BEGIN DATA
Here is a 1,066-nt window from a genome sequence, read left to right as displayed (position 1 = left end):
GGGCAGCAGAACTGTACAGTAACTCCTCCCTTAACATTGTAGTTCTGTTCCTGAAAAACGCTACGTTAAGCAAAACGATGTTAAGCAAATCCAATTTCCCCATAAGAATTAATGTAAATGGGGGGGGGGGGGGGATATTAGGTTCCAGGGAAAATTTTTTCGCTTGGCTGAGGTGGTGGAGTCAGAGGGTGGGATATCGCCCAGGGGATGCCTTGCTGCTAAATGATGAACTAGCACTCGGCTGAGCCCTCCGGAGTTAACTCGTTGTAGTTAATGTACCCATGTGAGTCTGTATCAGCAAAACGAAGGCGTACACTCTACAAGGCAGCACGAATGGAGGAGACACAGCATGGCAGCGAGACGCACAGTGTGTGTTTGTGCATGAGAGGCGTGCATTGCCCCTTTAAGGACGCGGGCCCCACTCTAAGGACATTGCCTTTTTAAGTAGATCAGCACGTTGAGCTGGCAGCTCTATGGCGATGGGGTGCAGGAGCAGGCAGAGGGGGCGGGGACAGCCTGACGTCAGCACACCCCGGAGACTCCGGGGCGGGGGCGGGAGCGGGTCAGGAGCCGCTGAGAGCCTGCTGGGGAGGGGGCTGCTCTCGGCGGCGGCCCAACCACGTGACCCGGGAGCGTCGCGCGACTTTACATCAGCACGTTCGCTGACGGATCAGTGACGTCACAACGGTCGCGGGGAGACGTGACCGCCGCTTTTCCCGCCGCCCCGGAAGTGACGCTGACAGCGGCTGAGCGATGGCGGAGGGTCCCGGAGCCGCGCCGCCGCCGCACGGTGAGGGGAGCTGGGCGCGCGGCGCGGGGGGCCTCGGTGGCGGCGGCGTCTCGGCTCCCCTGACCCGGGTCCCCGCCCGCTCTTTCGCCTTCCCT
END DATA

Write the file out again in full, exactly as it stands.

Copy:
Here is a 1,066-nt window from a genome sequence, read left to right as displayed (position 1 = left end):
GGGCAGCAGAACTGTACAGTAACTCCTCCCTTAACATTGTAGTTCTGTTCCTGAAAAACGCTACGTTAAGCAAAACGATGTTAAGCAAATCCAATTTCCCCATAAGAATTAATGTAAATGGGGGGGGGGGGGGGATATTAGGTTCCAGGGAAAATTTTTTCGCTTGGCTGAGGTGGTGGAGTCAGAGGGTGGGATATCGCCCAGGGGATGCCTTGCTGCTAAATGATGAACTAGCACTCGGCTGAGCCCTCCGGAGTTAACTCGTTGTAGTTAATGTACCCATGTGAGTCTGTATCAGCAAAACGAAGGCGTACACTCTACAAGGCAGCACGAATGGAGGAGACACAGCATGGCAGCGAGACGCACAGTGTGTGTTTGTGCATGAGAGGCGTGCATTGCCCCTTTAAGGACGCGGGCCCCACTCTAAGGACATTGCCTTTTTAAGTAGATCAGCACGTTGAGCTGGCAGCTCTATGGCGATGGGGTGCAGGAGCAGGCAGAGGGGGCGGGGACAGCCTGACGTCAGCACACCCCGGAGACTCCGGGGCGGGGGCGGGAGCGGGTCAGGAGCCGCTGAGAGCCTGCTGGGGAGGGGGCTGCTCTCGGCGGCGGCCCAACCACGTGACCCGGGAGCGTCGCGCGACTTTACATCAGCACGTTCGCTGACGGATCAGTGACGTCACAACGGTCGCGGGGAGACGTGACCGCCGCTTTTCCCGCCGCCCCGGAAGTGACGCTGACAGCGGCTGAGCGATGGCGGAGGGTCCCGGAGCCGCGCCGCCGCCGCACGGTGAGGGGAGCTGGGCGCGCGGCGCGGGGGGCCTCGGTGGCGGCGGCGTCTCGGCTCCCCTGACCCGGGTCCCCGCCCGCTCTTTCGCCTTCCCT